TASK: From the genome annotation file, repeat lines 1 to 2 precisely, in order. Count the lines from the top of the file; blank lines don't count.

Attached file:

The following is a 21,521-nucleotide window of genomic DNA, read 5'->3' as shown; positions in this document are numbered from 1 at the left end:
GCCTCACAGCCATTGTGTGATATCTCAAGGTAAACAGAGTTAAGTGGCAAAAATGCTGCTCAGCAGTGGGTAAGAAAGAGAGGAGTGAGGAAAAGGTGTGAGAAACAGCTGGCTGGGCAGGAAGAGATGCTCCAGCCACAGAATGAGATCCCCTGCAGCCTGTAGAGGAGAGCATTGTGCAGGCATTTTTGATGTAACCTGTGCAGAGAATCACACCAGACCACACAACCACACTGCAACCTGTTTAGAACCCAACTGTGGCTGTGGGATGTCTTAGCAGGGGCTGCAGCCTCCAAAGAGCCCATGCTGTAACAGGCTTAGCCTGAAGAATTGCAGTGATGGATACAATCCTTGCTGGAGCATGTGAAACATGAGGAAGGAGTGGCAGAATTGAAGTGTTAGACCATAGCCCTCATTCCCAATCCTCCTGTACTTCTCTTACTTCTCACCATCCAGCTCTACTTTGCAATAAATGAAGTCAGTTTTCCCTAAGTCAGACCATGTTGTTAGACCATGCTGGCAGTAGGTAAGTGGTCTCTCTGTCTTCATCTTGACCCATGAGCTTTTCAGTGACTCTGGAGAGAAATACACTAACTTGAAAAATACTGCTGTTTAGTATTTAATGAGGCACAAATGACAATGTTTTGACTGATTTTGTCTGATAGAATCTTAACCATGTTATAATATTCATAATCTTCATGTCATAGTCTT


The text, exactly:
The following is a 21,521-nucleotide window of genomic DNA, read 5'->3' as shown; positions in this document are numbered from 1 at the left end:
GCCTCACAGCCATTGTGTGATATCTCAAGGTAAACAGAGTTAAGTGGCAAAAATGCTGCTCAGCAGTGGGTAAGAAAGAGAGGAGTGAGGAAAAGGTGTGAGAAACAGCTGGCTGGGCAGGAAGAGATGCTCCAGCCACAGAATGAGATCCCCTGCAGCCTGTAGAGGAGAGCATTGTGCAGGCATTTTTGATGTAACCTGTGCAGAGAATCACACCAGACCACACAACCACACTGCAACCTGTTTAGAACCCAACTGTGGCTGTGGGATGTCTTAGCAGGGGCTGCAGCCTCCAAAGAGCCCATGCTGTAACAGGCTTAGCCTGAAGAATTGCAGTGATGGATACAATCCTTGCTGGAGCATGTGAAACATGAGGAAGGAGTGGCAGAATTGAAGTGTTAGACCATAGCCCTCATTCCCAATCCTCCTGTACTTCTCTTACTTCTCACCATCCAGCTCTACTTTGCAATAAATGAAGTCAGTTTTCCCTAAGTCAGACCATGTTGTTAGACCATGCTGGCAGTAGGTAAGTGGTCTCTCTGTCTTCATCTTGACCCATGAGCTTTTCAGTGACTCTGGAGAGAAATACACTAACTTGAAAAATACTGCTGTTTAGTATTTAATGAGGCACAAATGACAATGTTTTGACTGATTTTGTCTGATAGAATCTTAACCATGTTATAATATTCATAATCTTCATGTCATAGTCTT